We bring transferable skills to the table that could apply to almost every work, task, or project we are currently working on.
Skills like patience, outside-the-box thinking, empathy, and fairness are all practiced in our daily motherhood lives and can prove invaluable in the workplace.
Plus, dedication, focus, and excellent time management make us working mothers ideal employees.
Being a mom doesn’t mean we don’t have career ambitions or would neglect our work. We are professionals at juggling multiple priorities at once. We need a world with fewer social stigmas and more understanding for when we have to pivot work priorities, sometimes at the very last minute.
Helpful books for the working mom
How to get more support from your job after maternity leave
Some organizations are already good at proposing gradual returns to work for their employees. You can request some modifications (and things you, by law, are required to receive) to help make your transition from maternity leave to the professional world feel a bit smoother.
1. Collaborate for a more flexible schedule
Work with your leadership team/ HR to craft a schedule that could work for you to support and accommodate you.
Consider the idea of working remotely. This flexibility is crucial for working parents. It could be that you are still breastfeeding or want to be hands-on with your little one for a while.
Krystin Morgan, a working mom at Hubspot, states on her LinkedIn profile:
“I’m excited to be back and thankful for the flexibility to work remotely. No commute = more baby time.” More bonding is benefitting both parents and children.
Also, it’s worth nothing that a supportive manager certainly makes a difference. They understand that it is important to keep giving working mothers the opportunities they deserve – or nudging them out of their comfort zone – while supporting their evolving needs at home.
2. Come back to work gradually
You could start part-time for a month and then full-time after that. Or rearrange your schedule to include time dedicated to your childcare needs.
Flexible work schedules allow the room for things to change instantly and was a lifesaver during the pandemic when juggling remote schooling with full-time jobs became the norm.
Review your career goals and see if they align with your new priorities or if it’s time to pivot and try something else.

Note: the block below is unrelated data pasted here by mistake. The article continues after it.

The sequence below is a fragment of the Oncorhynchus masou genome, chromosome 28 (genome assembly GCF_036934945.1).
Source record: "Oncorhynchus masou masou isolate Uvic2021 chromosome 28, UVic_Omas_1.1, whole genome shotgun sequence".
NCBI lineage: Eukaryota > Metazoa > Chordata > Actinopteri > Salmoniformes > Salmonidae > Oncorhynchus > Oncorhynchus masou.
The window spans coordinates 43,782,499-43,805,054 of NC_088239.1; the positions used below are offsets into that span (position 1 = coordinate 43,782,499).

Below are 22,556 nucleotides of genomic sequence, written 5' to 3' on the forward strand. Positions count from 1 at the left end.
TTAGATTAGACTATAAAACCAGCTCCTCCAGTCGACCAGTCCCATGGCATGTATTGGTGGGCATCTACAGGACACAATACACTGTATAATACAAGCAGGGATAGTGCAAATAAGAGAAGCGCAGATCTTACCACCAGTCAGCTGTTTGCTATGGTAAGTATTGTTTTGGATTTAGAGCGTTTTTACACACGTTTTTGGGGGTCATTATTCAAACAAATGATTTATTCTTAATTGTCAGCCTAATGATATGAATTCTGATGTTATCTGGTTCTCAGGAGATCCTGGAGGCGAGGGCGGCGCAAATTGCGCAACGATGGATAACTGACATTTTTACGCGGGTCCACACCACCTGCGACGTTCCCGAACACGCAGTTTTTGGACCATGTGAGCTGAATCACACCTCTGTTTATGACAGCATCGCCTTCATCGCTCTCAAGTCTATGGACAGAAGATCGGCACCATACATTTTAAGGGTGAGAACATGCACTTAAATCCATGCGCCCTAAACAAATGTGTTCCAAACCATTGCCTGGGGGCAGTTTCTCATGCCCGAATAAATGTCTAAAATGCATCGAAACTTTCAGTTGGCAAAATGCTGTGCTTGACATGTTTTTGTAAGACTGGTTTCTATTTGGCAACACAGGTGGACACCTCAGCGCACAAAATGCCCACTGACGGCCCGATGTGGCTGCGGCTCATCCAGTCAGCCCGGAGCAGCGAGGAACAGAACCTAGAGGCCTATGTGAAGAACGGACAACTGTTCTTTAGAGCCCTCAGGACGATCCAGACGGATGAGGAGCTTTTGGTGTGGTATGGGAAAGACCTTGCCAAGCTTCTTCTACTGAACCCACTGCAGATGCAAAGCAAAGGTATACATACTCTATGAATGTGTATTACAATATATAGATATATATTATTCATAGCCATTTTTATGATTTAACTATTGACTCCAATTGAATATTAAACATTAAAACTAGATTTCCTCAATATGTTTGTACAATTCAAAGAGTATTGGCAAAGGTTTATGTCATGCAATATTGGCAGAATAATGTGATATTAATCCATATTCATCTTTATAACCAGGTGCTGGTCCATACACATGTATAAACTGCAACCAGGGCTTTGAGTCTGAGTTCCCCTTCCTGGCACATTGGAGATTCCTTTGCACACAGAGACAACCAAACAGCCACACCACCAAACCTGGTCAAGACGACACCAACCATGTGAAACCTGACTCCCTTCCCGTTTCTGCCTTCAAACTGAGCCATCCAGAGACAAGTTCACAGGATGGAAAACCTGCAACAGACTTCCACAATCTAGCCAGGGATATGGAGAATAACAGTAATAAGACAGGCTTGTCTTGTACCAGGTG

3. Create an outside-of-work support system
Share parenting responsibilities with your partner amd delegate – from time to time – to extended family, close friends, nanny services, etc.
Find a way that works well for you and your family when it comes to the distribution of labor to avoid little grudges that could, in time, become big rancours.
At work, another parent can provide the space for you to be well. For example, a mom at work, or a colleague/mentor can bring diversity of thoughts and opinions, so make sure you build a solid network.
I personally know a group of parents that came together to help their HR teams revise their policies and accommodate parents and caretakers. Bottom line: don’t hesitate to leverage your voice and experience to amplify the message if given the opportunity.
Final thoughts on the back-to-work transition
Those are just some ideas to get you started on your journey back to work. You will think of many others, and my rule of thumb is to favor an idea that puts your kids first.
If it feels like “Mission Impossible“ in your current organization, it might be time to reevaluate your work environment. Again, flexibility can be the working parent’s best tool. Life may happen during working hours, and work could occur when the kids are asleep.
However you feel about change, give yourself a lot of grace and go easy on yourself. A gradual transition is more manageable than a sudden one. And don’t forget, you are a mom; rest assured that nothing – okay very few things – phases you. You got this!
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Gladys is a life coach for moms trying to balance their work and family life. She is a life enthusiast who lived in five different countries and mastered two languages. A former quiet introvert, today she is passionate about helping working mothers live significant, beautiful, shooting-for-the-stars kinds of lives.